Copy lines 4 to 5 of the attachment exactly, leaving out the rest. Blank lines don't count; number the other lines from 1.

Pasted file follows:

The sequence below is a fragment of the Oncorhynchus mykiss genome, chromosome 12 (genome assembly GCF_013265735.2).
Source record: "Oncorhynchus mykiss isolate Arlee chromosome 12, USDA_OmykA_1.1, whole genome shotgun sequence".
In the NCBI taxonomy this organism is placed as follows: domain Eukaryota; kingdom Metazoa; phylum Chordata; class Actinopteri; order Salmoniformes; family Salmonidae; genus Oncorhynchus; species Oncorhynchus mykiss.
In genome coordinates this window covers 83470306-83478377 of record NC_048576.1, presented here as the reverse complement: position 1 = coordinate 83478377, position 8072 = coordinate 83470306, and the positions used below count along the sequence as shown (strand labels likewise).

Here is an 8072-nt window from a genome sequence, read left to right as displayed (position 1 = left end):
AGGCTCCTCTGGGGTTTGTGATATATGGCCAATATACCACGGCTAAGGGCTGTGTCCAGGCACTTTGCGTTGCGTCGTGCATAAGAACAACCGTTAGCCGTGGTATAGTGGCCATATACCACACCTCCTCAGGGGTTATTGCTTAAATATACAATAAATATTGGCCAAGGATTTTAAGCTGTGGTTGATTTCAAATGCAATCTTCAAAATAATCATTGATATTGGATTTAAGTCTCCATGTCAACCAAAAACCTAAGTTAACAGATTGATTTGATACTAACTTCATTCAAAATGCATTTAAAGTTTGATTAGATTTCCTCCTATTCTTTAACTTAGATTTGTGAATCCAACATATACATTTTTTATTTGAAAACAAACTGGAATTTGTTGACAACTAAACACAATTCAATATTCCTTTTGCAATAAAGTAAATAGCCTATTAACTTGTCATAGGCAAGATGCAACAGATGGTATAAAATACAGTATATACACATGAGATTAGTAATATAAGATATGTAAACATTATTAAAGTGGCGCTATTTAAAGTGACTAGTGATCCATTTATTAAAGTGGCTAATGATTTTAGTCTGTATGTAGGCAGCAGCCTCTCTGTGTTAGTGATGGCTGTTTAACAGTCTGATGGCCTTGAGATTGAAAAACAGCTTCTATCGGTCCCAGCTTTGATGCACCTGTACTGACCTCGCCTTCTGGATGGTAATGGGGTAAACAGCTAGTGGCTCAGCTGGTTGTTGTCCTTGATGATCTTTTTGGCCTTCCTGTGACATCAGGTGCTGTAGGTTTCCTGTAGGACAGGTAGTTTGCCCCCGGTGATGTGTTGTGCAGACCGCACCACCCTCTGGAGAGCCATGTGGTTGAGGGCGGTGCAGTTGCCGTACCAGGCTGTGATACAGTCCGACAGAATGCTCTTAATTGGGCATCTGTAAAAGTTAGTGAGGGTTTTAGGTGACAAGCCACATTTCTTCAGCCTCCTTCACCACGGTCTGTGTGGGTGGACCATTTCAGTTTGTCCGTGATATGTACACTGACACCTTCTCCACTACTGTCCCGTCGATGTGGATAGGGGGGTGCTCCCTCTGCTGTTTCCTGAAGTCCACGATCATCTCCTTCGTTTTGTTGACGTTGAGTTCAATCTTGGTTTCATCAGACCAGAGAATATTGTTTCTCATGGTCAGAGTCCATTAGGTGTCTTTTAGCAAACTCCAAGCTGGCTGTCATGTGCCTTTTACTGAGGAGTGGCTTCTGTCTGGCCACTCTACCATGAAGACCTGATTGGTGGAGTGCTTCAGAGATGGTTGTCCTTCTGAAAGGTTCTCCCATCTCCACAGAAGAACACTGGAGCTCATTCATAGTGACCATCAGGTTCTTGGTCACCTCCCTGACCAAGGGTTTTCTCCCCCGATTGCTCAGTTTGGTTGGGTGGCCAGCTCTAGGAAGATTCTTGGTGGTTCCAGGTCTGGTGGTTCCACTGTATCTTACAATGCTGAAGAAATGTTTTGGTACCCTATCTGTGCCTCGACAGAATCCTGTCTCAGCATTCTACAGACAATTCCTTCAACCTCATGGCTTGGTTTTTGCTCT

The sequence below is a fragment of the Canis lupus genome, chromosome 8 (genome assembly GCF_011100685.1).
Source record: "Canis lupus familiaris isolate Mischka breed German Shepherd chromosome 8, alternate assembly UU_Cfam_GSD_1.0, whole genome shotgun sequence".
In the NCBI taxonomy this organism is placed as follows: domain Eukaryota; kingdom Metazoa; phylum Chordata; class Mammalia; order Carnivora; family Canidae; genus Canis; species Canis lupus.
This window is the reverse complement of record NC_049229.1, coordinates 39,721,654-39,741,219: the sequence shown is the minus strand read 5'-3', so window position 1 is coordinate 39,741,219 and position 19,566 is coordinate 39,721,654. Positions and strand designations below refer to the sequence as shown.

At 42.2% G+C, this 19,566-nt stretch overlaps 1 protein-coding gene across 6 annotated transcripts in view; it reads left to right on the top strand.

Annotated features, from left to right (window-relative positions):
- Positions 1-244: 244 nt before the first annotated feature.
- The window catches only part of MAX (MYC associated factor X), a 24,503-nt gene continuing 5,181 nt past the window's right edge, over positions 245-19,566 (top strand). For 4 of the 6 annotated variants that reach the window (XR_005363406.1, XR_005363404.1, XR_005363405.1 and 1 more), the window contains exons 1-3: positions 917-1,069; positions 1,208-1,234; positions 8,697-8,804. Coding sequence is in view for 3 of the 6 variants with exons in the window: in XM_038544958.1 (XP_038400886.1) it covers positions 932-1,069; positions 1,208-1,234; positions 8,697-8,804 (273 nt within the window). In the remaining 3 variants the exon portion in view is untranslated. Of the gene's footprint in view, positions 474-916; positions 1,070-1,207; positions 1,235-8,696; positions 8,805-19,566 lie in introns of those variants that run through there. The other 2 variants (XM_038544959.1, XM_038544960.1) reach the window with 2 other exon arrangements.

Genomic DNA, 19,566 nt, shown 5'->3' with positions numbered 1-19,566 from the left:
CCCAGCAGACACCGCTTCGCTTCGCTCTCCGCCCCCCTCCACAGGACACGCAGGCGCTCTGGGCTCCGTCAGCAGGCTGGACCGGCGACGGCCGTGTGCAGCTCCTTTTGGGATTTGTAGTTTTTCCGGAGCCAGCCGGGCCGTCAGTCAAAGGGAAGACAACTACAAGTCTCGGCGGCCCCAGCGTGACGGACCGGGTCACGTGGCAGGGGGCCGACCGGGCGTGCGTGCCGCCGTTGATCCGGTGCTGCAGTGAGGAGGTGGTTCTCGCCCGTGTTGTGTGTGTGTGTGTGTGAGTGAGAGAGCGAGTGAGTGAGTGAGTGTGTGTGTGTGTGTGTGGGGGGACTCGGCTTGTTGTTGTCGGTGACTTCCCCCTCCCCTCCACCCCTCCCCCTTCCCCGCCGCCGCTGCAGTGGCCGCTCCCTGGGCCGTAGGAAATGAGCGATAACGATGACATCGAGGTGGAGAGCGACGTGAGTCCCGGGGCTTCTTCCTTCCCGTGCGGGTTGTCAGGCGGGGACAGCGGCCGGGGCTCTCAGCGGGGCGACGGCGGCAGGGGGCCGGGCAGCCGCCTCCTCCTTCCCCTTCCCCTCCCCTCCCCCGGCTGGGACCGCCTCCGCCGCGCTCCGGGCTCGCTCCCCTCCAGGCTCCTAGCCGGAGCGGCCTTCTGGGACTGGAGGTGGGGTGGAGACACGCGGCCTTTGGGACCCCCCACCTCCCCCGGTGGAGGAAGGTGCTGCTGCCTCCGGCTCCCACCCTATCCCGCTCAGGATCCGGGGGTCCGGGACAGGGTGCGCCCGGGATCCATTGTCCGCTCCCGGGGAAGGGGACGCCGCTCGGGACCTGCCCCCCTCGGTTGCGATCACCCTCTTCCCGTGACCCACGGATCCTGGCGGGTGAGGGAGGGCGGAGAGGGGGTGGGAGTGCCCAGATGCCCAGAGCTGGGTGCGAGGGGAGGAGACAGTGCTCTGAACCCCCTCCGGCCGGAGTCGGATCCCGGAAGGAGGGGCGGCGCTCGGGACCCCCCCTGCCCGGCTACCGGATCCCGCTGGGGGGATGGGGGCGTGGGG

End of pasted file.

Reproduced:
In genome coordinates this window covers 83470306-83478377 of record NC_048576.1, presented here as the reverse complement: position 1 = coordinate 83478377, position 8072 = coordinate 83470306, and the positions used below count along the sequence as shown (strand labels likewise).

Here is an 8072-nt window from a genome sequence, read left to right as displayed (position 1 = left end):